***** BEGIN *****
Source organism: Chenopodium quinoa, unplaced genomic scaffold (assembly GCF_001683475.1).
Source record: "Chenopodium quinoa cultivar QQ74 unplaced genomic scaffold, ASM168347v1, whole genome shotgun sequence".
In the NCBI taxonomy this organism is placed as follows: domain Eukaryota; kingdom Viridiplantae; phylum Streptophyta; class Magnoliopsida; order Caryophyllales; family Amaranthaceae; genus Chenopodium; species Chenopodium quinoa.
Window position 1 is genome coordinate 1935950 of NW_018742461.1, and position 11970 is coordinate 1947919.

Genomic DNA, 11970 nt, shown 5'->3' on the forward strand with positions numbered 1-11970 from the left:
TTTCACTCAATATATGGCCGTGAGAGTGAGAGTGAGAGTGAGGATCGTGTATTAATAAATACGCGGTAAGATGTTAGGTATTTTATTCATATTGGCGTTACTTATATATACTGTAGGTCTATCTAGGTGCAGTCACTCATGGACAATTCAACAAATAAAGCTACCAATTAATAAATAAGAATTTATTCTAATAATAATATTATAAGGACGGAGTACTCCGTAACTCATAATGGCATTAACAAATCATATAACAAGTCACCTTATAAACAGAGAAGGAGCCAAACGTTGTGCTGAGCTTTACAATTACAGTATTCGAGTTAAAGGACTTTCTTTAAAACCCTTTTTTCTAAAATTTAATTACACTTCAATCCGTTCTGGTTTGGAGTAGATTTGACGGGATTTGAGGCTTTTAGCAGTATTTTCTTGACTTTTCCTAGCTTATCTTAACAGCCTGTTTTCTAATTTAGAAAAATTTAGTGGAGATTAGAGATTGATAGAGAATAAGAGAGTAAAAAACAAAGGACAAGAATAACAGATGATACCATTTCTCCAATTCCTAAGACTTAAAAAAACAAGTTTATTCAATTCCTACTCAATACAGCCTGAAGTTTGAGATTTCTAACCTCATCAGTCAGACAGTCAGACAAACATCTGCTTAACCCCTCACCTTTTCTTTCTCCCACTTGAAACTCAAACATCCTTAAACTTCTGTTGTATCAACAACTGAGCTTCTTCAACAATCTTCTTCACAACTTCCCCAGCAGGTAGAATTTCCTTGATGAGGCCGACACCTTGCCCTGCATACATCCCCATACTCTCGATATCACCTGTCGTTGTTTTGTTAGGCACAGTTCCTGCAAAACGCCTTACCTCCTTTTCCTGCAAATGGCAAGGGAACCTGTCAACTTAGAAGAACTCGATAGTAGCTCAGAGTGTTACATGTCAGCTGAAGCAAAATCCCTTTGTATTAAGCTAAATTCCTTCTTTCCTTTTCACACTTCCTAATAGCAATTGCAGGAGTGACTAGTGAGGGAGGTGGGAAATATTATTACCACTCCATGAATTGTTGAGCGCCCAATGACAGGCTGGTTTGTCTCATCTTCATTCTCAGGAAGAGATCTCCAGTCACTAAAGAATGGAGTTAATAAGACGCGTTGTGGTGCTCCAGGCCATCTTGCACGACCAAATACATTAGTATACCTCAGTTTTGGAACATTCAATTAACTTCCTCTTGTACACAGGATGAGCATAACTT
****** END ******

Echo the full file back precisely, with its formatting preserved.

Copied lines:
Source organism: Chenopodium quinoa, unplaced genomic scaffold (assembly GCF_001683475.1).
Source record: "Chenopodium quinoa cultivar QQ74 unplaced genomic scaffold, ASM168347v1, whole genome shotgun sequence".
In the NCBI taxonomy this organism is placed as follows: domain Eukaryota; kingdom Viridiplantae; phylum Streptophyta; class Magnoliopsida; order Caryophyllales; family Amaranthaceae; genus Chenopodium; species Chenopodium quinoa.
Window position 1 is genome coordinate 1935950 of NW_018742461.1, and position 11970 is coordinate 1947919.

Genomic DNA, 11970 nt, shown 5'->3' on the forward strand with positions numbered 1-11970 from the left:
TTTCACTCAATATATGGCCGTGAGAGTGAGAGTGAGAGTGAGGATCGTGTATTAATAAATACGCGGTAAGATGTTAGGTATTTTATTCATATTGGCGTTACTTATATATACTGTAGGTCTATCTAGGTGCAGTCACTCATGGACAATTCAACAAATAAAGCTACCAATTAATAAATAAGAATTTATTCTAATAATAATATTATAAGGACGGAGTACTCCGTAACTCATAATGGCATTAACAAATCATATAACAAGTCACCTTATAAACAGAGAAGGAGCCAAACGTTGTGCTGAGCTTTACAATTACAGTATTCGAGTTAAAGGACTTTCTTTAAAACCCTTTTTTCTAAAATTTAATTACACTTCAATCCGTTCTGGTTTGGAGTAGATTTGACGGGATTTGAGGCTTTTAGCAGTATTTTCTTGACTTTTCCTAGCTTATCTTAACAGCCTGTTTTCTAATTTAGAAAAATTTAGTGGAGATTAGAGATTGATAGAGAATAAGAGAGTAAAAAACAAAGGACAAGAATAACAGATGATACCATTTCTCCAATTCCTAAGACTTAAAAAAACAAGTTTATTCAATTCCTACTCAATACAGCCTGAAGTTTGAGATTTCTAACCTCATCAGTCAGACAGTCAGACAAACATCTGCTTAACCCCTCACCTTTTCTTTCTCCCACTTGAAACTCAAACATCCTTAAACTTCTGTTGTATCAACAACTGAGCTTCTTCAACAATCTTCTTCACAACTTCCCCAGCAGGTAGAATTTCCTTGATGAGGCCGACACCTTGCCCTGCATACATCCCCATACTCTCGATATCACCTGTCGTTGTTTTGTTAGGCACAGTTCCTGCAAAACGCCTTACCTCCTTTTCCTGCAAATGGCAAGGGAACCTGTCAACTTAGAAGAACTCGATAGTAGCTCAGAGTGTTACATGTCAGCTGAAGCAAAATCCCTTTGTATTAAGCTAAATTCCTTCTTTCCTTTTCACACTTCCTAATAGCAATTGCAGGAGTGACTAGTGAGGGAGGTGGGAAATATTATTACCACTCCATGAATTGTTGAGCGCCCAATGACAGGCTGGTTTGTCTCATCTTCATTCTCAGGAAGAGATCTCCAGTCACTAAAGAATGGAGTTAATAAGACGCGTTGTGGTGCTCCAGGCCATCTTGCACGACCAAATACATTAGTATACCTCAGTTTTGGAACATTCAATTAACTTCCTCTTGTACACAGGATGAGCATAACTT